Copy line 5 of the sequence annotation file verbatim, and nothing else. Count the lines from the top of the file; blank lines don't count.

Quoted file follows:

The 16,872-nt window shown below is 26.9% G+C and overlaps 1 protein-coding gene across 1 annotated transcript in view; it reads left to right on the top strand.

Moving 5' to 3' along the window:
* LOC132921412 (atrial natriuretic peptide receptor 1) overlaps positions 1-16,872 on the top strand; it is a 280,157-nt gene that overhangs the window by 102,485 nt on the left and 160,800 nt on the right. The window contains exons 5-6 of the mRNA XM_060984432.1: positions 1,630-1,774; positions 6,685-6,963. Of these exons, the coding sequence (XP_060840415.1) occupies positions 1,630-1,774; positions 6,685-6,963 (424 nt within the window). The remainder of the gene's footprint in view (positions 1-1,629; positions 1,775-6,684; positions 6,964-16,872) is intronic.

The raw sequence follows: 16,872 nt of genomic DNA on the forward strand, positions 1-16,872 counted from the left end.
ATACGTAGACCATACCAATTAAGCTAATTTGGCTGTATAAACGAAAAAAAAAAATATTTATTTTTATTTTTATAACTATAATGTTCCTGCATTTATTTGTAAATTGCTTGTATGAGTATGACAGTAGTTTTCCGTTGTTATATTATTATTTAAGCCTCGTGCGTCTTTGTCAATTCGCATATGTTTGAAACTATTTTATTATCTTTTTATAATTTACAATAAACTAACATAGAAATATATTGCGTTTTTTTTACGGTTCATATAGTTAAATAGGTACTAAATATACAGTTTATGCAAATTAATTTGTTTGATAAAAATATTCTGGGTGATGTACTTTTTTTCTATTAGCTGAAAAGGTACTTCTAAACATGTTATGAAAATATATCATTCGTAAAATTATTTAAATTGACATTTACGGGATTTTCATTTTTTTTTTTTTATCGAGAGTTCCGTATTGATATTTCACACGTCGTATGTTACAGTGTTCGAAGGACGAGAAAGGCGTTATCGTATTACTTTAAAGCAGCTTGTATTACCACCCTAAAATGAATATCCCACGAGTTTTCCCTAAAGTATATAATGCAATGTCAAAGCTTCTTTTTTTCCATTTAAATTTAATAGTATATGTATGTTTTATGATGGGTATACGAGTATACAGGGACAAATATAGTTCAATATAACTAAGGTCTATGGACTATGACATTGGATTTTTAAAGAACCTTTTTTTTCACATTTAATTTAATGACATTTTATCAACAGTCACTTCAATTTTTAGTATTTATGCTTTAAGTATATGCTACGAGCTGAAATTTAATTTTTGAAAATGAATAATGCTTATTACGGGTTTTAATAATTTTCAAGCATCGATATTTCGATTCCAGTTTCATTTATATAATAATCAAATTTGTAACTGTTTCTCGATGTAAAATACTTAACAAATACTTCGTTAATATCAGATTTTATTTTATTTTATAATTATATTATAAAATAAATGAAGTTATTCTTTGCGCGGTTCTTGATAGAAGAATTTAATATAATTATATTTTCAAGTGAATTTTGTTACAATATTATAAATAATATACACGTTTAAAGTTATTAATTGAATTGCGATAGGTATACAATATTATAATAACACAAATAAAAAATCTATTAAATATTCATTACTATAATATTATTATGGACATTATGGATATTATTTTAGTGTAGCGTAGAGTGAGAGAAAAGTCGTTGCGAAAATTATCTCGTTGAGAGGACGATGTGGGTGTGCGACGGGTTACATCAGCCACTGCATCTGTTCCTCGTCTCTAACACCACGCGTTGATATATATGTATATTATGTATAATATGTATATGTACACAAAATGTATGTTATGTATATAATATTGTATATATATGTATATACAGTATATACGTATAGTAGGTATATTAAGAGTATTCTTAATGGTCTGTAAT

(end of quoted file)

ATACGTAGACCATACCAATTAAGCTAATTTGGCTGTATAAACGAAAAAAAAAAATATTTATTTTTATTTTTATAACTATAATGTTCCTGCATTTATTTGTAAATTGCTTGTATGAGTATGACAGTAGTTTTCCGTTGTTATATTATTATTTAAGCCTCGTGCGTCTTTGTCAATTCGCATATGTTTGAAACTATTTTATTATCTTTTTATAATTTACAATAAACTAACATAGAAATATATTGCGTTTTTTTTACGGTTCATATAGTTAAATAGGTACTAAATATACAGTTTATGCAAATTAATTTGTTTGATAAAAATATTCTGGGTGATGTACTTTTTTTCTATTAGCTGAAAAGGTACTTCTAAACATGTTATGAAAATATATCATTCGTAAAATTATTTAAATTGACATTTACGGGATTTTCATTTTTTTTTTTTTATCGAGAGTTCCGTATTGATATTTCACACGTCGTATGTTACAGTGTTCGAAGGACGAGAAAGGCGTTATCGTATTACTTTAAAGCAGCTTGTATTACCACCCTAAAATGAATATCCCACGAGTTTTCCCTAAAGTATATAATGCAATGTCAAAGCTTCTTTTTTTCCATTTAAATTTAATAGTATATGTATGTTTTATGATGGGTATACGAGTATACAGGGACAAATATAGTTCAATATAACTAAGGTCTATGGACTATGACATTGGATTTTTAAAGAACCTTTTTTTTCACATTTAATTTAATGACATTTTATCAACAGTCACTTCAATTTTTAGTATTTATGCTTTAAGTATATGCTACGAGCTGAAATTTAATTTTTGAAAATGAATAATGCTTATTACGGGTTTTAATAATTTTCAAGCATCGATATTTCGATTCCAGTTTCATTTATATAATAATCAAATTTGTAACTGTTTCTCGATGTAAAATACTTAACAAATACTTCGTTAATATCAGATTTTATTTTATTTTATAATTATATTATAAAATAAATGAAGTTATTCTTTGCGCGGTTCTTGATAGAAGAATTTAATATAATTATATTTTCAAGTGAATTTTGTTACAATATTATAAATAATATACACGTTTAAAGTTATTAATTGAATTGCGATAGGTATACAATATTATAATAACACAAATAAAAAATCTATTAAATATTCATTACTATAATATTATTATGGACATTATGGATATTATTTTAGTGTAGCGTAGAGTGAGAGAAAAGTCGTTGCGAAAATTATCTCGTTGAGAGGACGATGTGGGTGTGCGACGGGTTACATCAGCCACTGCATCTGTTCCTCGTCTCTAACACCACGCGTTGATATATATGTATATTATGTATAATATGTATATGTACACAAAATGTATGTTATGTATATAATATTGTATATATATGTATATACAGTATATACGTATAGTAGGTATATTAAGAGTATTCTTAATGGTCTGTAAT